Christopher “Chris” Pettit, a San Antonio-based attorney accused of stealing millions of dollars from his clients, has surrendered his law license instead of facing disciplinary action from the State Bar of Texas. Pettit, who operated his primary law office on Rustic Lane in San Antonio and maintained another office on Huebner Road, has faced at least 14 lawsuits from clients alleging that he commingled accounts and stole their money. He served as legal counsel, investment advisor, trustee, and prepared tax returns for his clients.
Bankruptcy Petition Lists Millions in Assets and Debts
During a court hearing, Pettit’s lawyer explained that his focus before the bankruptcy was on securing a job in Florida, which he believed was available. Pettit is currently living in a mansion in the Disney World community of Golden Oak, which he originally claimed ownership of, but later amended his bankruptcy schedules to say it’s owned by an entity for the benefit of his son. Pettit is also claiming his home in Stone Oak as his homestead in the bankruptcy.
Several banks, including PNC Bank, Frost Bank, Broadway Bank, and Jefferson Bank, declined to do business with Pettit. IBC Bank allowed him to open an account but closed it two days later, charging a $25 fee for closing the account. The reason for the banks’ actions is unclear, but they are permitted to assess a customer’s character before entering into a business relationship.
Lawyer Denies Allegations
Pettit denied allegations in some complaints but entered into agreed judgments with a handful of clients, including punitive damages. The FBI has been investigating Pettit, and the Internal Revenue Service has launched its investigation. His alleged scheme culminated in him and his firm filing for Chapter 11 bankruptcy protection, with Pettit’s petition listing $27.8 million in assets and $115.2 million in debts.
Pettit’s assets include several homes, including a Disney World mansion valued at $8.9 million and a house in Alamo Heights valued at $3.6 million, along with two Porsches and two Mercedes-Benz vehicles. He filed a motion for the Supreme Court to accept his resignation without offering an explanation. The State Bar of Texas’ Office of the Chief Disciplinary Counsel cited four grievance complaints alleging Pettit’s professional misconduct, detailing one complaint where he was appointed a trustee for a doctor’s irrevocable trust and later transferred about $10.8 million to his and/or his law firm’s accounts.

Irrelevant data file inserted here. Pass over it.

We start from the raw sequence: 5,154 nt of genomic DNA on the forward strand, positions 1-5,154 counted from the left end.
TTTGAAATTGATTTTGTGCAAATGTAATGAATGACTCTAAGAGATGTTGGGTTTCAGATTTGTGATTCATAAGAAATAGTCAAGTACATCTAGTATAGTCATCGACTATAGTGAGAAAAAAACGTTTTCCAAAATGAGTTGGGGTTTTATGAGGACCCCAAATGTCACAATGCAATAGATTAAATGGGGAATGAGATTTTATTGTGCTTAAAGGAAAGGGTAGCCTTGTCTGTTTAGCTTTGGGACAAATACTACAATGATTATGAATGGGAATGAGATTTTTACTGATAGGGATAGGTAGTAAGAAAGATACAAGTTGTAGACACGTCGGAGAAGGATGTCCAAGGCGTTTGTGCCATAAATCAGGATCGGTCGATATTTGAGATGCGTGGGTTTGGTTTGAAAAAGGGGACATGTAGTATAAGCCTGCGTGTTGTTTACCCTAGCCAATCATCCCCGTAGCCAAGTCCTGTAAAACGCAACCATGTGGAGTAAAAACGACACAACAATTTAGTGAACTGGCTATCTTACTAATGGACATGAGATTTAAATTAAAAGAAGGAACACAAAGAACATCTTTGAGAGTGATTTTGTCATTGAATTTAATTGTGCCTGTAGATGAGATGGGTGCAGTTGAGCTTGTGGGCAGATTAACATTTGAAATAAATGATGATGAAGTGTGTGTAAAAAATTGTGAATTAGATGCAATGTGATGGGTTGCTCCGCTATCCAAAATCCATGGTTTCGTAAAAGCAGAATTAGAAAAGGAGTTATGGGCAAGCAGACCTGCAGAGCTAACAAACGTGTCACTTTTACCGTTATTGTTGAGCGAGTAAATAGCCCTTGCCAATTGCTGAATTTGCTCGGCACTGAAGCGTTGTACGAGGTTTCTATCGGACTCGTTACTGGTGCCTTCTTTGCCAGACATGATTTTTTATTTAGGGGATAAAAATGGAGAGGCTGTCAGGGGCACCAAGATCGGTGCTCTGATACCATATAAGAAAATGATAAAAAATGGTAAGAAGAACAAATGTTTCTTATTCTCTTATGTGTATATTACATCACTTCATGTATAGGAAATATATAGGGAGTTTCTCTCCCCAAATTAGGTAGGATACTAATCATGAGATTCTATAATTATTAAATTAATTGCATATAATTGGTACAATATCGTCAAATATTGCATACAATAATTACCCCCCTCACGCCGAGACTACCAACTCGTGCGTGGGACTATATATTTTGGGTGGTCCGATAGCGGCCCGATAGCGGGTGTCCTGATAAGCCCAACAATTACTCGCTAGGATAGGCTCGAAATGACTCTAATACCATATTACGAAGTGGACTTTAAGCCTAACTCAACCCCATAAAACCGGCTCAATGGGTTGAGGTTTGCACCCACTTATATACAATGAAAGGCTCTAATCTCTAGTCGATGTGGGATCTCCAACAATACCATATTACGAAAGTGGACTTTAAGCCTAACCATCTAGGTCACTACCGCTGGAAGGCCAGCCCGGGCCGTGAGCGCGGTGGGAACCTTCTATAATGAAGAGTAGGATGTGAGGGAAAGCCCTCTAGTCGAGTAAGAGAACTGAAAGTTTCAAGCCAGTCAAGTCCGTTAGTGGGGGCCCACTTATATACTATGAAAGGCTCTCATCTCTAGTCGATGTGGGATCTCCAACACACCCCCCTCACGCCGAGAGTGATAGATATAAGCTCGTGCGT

Pettit falsely represented to the doctor that the money had been transferred to his Estate Management Account at Frost Bank, providing an altered statement that appeared to reflect a balance of over $12 million. The doctor’s funds were not in the account, and the money in it was far less than what was represented by the altered statement. Pettit paid back $8 million to the doctor and signed an agreed judgment that ordered him to pay the doctor about $2.9 million in actual damages and $8.6 million in punitive damages.
Supreme Court Lays Out Conditions for Reinstatement of Law License
The Supreme Court of Texas has laid out conditions for Pettit’s reinstatement of his law license, including making restitution to a couple in the amount of over $311,000 and paying the State Bar $2,500 to reimburse it for fees and expenses incurred during the investigation. Pettit’s bankruptcy petition lists about $106 million in unsecured claims, most held by his clients. He disputes all the unsecured claims. Pettit has already cancelled his law license, and he is required to notify his clients and judges handling his cases that he is no longer practicing law and return any files, papers, unearned monies, and any other client property.